Runaway

by

Alice Munro

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Carla Character Analysis

Carla is a young woman living with her husband Clark in their mobile home in Canada. She met Clark when she was 18, a few years before the beginning of the story, and decided to leave behind her family and their expectations (that Carla go to college and get a high-paying job) to live with Clark and work with horses. Though she did initially fall in love with Clark, he has a bad temper and is emotionally neglectful. Carla is unhappy with him but doesn’t see a way out of the relationship—she is dependent on him financially and emotionally and does not have many ties to friends or family. Carla’s saving grace is her pet goat Flora, so she finds Flora’s disappearance highly distressing. She often goes to her neighbor Sylvia’s house to help out with chores, which Carla hates, though she eventually develops an affinity for Sylvia after she helps Carla plan an escape from Clark. Carla is ultimately unable to follow through with leaving Clark and resigns herself to staying with him even after discovering that he may have killed Flora, though Carla harbors a deep resentment.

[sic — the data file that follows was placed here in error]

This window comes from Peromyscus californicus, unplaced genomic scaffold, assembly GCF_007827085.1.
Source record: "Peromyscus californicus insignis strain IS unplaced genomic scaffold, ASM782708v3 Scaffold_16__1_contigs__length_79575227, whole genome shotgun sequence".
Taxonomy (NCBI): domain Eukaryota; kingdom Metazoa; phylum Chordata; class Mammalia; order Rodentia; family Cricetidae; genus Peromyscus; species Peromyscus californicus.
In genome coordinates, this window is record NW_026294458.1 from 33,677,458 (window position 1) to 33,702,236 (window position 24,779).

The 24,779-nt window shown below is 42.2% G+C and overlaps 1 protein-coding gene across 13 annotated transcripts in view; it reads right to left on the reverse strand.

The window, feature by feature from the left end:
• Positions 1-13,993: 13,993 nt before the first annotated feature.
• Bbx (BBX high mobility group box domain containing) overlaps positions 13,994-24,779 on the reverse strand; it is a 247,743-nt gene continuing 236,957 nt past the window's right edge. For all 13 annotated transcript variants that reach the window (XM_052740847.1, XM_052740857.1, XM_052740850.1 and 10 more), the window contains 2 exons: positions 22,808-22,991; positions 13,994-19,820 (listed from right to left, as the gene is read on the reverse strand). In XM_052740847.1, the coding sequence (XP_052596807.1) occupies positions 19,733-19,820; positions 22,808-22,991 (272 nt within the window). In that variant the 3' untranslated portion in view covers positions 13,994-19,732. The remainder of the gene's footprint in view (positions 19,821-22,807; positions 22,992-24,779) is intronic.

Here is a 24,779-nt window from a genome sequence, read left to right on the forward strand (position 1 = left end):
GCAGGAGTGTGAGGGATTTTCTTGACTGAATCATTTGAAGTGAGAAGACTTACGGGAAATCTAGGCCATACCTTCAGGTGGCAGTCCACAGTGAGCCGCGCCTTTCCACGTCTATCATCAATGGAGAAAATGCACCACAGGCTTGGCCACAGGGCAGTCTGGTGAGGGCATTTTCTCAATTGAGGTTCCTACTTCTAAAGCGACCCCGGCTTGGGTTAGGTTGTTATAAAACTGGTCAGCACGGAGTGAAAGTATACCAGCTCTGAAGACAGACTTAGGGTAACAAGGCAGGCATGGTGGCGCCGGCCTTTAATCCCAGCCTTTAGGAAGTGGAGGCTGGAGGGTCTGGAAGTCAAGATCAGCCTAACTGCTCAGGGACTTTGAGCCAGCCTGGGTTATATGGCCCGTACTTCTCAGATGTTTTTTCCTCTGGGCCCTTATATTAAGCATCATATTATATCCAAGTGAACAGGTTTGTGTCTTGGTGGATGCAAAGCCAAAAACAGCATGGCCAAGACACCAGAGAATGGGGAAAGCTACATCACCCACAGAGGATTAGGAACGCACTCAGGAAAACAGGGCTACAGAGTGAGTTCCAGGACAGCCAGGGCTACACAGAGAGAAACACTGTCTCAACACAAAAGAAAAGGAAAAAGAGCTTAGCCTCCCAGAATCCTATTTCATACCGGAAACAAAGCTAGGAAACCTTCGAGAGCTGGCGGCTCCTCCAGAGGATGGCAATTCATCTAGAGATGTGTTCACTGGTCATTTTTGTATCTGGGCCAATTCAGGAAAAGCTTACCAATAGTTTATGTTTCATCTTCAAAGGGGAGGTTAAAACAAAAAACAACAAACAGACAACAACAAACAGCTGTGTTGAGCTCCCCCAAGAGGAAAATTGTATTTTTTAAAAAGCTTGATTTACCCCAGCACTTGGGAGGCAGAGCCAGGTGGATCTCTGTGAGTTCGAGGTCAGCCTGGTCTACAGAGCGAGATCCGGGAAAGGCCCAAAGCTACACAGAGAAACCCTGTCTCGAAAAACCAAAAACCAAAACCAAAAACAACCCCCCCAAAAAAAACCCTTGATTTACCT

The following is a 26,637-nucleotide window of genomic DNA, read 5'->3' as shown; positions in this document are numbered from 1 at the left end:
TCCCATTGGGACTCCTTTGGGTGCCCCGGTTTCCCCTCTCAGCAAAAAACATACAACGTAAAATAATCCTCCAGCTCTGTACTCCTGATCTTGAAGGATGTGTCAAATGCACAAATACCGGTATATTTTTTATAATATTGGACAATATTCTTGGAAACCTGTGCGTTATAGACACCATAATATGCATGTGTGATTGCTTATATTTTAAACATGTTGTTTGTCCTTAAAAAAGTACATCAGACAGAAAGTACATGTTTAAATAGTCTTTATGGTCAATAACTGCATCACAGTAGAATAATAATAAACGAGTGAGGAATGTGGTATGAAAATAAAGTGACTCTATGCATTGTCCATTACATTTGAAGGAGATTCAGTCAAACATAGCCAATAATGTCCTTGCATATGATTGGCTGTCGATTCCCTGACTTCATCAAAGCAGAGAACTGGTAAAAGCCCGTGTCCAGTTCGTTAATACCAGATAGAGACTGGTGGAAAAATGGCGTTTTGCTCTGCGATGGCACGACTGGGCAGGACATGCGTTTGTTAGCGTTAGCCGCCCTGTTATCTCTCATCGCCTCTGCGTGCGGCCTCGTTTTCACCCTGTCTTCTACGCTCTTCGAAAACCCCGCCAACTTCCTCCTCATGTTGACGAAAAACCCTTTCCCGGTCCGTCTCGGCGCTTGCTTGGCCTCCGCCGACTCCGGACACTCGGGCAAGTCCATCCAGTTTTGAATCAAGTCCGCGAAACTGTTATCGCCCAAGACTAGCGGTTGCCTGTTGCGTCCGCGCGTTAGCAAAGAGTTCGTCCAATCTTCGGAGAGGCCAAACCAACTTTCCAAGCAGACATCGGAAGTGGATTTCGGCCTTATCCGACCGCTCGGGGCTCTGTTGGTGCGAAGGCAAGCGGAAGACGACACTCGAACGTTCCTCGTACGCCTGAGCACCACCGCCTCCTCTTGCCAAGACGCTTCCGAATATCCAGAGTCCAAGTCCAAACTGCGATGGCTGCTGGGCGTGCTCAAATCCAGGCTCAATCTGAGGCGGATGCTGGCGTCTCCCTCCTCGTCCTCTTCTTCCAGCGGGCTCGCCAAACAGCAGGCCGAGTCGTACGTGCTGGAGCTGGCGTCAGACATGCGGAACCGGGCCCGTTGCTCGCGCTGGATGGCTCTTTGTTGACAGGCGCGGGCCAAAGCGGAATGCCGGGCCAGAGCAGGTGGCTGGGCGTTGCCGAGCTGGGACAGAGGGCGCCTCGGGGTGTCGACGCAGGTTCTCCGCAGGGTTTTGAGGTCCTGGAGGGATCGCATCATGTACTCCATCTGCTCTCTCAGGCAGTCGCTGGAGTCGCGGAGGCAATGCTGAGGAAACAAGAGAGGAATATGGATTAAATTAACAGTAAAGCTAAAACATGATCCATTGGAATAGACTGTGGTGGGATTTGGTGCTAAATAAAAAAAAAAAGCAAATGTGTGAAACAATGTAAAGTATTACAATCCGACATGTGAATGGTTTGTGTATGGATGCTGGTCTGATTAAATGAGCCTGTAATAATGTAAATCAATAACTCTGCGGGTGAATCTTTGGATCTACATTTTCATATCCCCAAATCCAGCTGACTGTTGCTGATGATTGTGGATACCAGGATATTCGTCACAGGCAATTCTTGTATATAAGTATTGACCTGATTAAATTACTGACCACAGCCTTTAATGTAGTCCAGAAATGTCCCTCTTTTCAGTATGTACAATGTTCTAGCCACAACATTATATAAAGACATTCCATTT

Carla Quotes in Runaway

The Runaway quotes below are all either spoken by Carla or refer to Carla. For each quote, you can also see the other characters and themes related to it (each theme is indicated by its own dot and icon, like this one:
Attachment, Maturity, and Stability Theme Icon
).
Runaway Quotes